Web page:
With no specific day, with no specific event marking it as extraordinary, I remember this from my childhood: tagging along with my mother to go to the nursery. Somewhere around the age of twelve or thirteen I did this several times over the summer, getting up “early” around nine or ten to tackle the manmade jungle among rows sheltered by half-translucent green plastic overhead.

Nurseries are strange places. The consumer itch for immediacy and razzle-dazzle meets the relatively na├»ve and simplistic beauty of plants becoming themselves. I’ve never known a good nursery to be modern and chic, either. By this I mean pulling into the parking lot and being wowed by clean, simplistic lines of design, the less is more strategy. In fact, I’ve never known a nursery that’s had a paved parking lot, or a parking lot that could accommodate more than a dozen or so cars. Even before you make it to the door—an arbor covered in clematis or ivy—the idea that your world is really not yours hits home. The pathways between the rows of wet-leafed plants from the morning watering are covered in thick mulch. When I went along with my mother on big shopping days, I had to pull the nursery-provided red-flyer along through the mulch. At first, being a skinny teenager wasn’t so bad—the wagon rolled along somewhat easily across the wood. Later, as the plants accumulated and as the black plastic containers grew larger, I’d find myself several rows over from my mother trying to diligently trace her snakelike path.

“Benj, where are you. C’mon up here so I can put these flowers in the cart.”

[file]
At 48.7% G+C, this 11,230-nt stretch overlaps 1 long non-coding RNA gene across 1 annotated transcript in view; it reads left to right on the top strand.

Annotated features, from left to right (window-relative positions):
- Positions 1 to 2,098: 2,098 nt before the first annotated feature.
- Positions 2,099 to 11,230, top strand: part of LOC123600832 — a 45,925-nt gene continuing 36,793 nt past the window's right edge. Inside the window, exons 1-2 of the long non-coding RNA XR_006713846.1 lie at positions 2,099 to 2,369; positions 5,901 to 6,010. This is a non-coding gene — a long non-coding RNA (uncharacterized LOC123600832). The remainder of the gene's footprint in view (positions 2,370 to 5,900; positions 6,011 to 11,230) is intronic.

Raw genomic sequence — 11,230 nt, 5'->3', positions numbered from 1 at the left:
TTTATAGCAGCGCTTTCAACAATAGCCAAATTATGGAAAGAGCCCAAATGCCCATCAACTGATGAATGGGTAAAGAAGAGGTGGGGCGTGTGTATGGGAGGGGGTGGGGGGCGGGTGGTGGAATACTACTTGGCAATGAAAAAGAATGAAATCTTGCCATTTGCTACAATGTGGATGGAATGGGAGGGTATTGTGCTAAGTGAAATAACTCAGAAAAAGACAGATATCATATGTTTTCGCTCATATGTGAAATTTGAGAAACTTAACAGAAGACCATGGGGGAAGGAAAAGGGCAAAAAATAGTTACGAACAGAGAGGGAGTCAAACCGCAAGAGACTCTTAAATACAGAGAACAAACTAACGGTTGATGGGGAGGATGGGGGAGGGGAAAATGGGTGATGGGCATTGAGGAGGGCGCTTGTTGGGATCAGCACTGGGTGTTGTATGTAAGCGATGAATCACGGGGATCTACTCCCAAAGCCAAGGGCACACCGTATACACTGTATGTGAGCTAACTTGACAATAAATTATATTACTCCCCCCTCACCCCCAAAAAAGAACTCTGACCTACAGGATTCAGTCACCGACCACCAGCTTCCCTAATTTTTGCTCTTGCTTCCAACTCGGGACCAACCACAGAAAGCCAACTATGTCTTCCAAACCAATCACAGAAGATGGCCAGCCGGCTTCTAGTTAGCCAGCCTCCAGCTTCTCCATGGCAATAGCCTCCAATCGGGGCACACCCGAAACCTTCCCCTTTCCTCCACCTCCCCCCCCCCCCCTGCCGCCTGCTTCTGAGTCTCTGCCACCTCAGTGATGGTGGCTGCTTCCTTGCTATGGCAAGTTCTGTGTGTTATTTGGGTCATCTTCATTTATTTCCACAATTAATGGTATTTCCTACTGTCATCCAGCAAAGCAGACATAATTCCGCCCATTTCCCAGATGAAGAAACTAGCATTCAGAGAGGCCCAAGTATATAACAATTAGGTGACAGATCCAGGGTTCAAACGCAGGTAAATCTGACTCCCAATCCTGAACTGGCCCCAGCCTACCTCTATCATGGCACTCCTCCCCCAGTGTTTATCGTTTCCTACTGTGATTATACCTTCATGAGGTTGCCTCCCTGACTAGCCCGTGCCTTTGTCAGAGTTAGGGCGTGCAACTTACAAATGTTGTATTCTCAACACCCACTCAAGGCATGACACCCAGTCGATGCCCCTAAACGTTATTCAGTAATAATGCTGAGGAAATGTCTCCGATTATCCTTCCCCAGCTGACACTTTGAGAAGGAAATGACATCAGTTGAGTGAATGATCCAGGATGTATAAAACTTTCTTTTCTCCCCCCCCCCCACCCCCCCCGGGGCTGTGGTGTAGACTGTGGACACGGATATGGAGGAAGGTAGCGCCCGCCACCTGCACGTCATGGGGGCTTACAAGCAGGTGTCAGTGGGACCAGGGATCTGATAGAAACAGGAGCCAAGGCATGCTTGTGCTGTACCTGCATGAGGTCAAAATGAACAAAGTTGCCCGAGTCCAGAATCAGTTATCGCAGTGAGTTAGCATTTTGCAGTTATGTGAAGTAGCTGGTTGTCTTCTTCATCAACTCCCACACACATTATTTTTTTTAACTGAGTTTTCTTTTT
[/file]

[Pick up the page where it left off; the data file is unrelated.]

“I’m coming Mom.” She winces, turns not just her head but her whole body, and meets the cart halfway plopping the plants into the metal din of the cart.

“You’ve got to keep up with me. I need your help.” She didn’t smile, but turned back and faded into the turns of another row—I knew I’d never catch up with her. We’d have this conversation a few more times before the morning was out and eventually, planting in the garden, I’d either be forgiven and she’d let me do the planting, or I’d be rejected into the artificial air of my cool bedroom and video games.

The name of the garden center I remember most is, appropriately, The Garden Patch. It was a twenty to thirty minute drive because my mother didn’t like ones closer to our house. This nursery was off the side of a relatively busy, two lane county highway in the southern suburb of Shakopee. As cars pulled off into the dirt parking lot they had to make a considerable effort to slow down, so traffic behind became briefly bottle-necked. But approach the lot too fast and you might hit a pool of mud and get stuck, or knock out your shocks from the un-graded moon-like landscape.